Captain America is nothing if not over-earnest and unreflective, celebrating American exceptionalism at every turn. Not surprisingly, Captain America sidesteps World War II-era social and cultural issues (e.g., race, gender). When Captain America, on tour to entertain the troops (he’s made a mini-career as a propaganda symbol of American freedom selling war bonds), learns that his best friend, Sergeant James Buchanan “Bucky” Barnes (Sebastian Stan), has disappeared behind enemy lines, and presumed dead, he springs into action (somewhat unconvincingly due to his lack of training), he emerges as a genuine war hero, complete with his own multi-ethnic squad, the Hownlin’ Commandoes. The Commandoes make, at best, fleeting impressions (secondary, as they are, to Rogers’ heroic arc), but not a single character comments on the racial composition of the Commandoes.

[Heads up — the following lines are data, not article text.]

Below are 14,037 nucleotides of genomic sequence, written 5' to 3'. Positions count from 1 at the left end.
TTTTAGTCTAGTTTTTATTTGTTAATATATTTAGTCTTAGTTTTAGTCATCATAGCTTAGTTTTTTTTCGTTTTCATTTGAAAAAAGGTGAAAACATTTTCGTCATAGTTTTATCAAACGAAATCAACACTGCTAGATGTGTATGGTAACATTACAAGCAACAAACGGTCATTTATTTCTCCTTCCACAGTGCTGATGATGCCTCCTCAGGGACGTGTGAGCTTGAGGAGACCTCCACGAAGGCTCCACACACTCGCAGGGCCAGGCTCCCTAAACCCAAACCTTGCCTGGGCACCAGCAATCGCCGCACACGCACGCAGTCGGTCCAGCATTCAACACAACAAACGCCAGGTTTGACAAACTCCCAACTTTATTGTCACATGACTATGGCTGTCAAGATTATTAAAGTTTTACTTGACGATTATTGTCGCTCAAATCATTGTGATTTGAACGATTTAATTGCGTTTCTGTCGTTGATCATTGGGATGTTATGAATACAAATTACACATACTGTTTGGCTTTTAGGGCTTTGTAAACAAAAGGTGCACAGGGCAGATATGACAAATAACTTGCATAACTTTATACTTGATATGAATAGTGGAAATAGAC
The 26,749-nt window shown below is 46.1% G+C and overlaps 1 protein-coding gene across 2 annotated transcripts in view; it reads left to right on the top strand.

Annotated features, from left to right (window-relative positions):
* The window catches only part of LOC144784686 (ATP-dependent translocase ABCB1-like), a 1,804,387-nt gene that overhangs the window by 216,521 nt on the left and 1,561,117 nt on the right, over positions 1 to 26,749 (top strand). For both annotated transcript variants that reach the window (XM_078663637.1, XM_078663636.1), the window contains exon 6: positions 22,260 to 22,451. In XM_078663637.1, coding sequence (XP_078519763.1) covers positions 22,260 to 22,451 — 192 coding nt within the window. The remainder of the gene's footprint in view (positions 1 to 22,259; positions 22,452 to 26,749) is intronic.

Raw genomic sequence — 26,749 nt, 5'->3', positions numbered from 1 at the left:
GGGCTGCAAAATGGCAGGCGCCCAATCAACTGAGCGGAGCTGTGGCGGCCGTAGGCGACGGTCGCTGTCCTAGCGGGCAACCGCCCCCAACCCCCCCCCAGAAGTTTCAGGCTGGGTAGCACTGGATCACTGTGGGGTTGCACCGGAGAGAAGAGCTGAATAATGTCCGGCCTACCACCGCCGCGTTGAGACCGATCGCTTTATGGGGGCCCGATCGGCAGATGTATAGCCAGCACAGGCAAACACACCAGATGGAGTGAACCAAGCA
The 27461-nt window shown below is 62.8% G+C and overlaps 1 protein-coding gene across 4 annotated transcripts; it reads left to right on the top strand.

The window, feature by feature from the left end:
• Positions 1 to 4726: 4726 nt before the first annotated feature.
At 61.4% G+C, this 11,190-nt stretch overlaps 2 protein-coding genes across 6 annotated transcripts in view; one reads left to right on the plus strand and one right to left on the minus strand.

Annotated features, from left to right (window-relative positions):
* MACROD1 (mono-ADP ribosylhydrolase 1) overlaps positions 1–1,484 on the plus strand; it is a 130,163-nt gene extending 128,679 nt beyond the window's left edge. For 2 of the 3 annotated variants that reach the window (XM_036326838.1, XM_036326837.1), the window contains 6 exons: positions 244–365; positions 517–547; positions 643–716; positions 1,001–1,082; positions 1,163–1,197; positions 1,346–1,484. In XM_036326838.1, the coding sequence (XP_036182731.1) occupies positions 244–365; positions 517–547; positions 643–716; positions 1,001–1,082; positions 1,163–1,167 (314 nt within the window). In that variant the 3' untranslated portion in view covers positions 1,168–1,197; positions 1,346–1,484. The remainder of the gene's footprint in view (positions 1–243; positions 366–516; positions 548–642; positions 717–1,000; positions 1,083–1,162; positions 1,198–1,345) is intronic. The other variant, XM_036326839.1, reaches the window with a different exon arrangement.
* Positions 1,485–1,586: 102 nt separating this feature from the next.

Then again, female characters are in short supply, with the exception of Peggy Carter (Hayley Atwell), British liaison to the U.S. Army’s super-secret science division and obligatory romantic interest (she sees the good-hearted man before and after his transformation, but his newly hypertrophied musculature certainly doesn’t hurt), rarely encounters any gender-based obstacles, dispensing with the ones she does encounter easily. Her character arc unsurprisingly turns on the seemingly chaste romance with the inexperienced Rogers, the resolution or non-resolution of which gives Captain America a moment of poignancy, especially in the last shot before the modern-day set fadeout. That Carter is even memorable at all owes almost everything to Atwell’s tart, expressive performance. Her performance suggests currents of emotion and thought that the screenplay rarely, if ever, does on its own.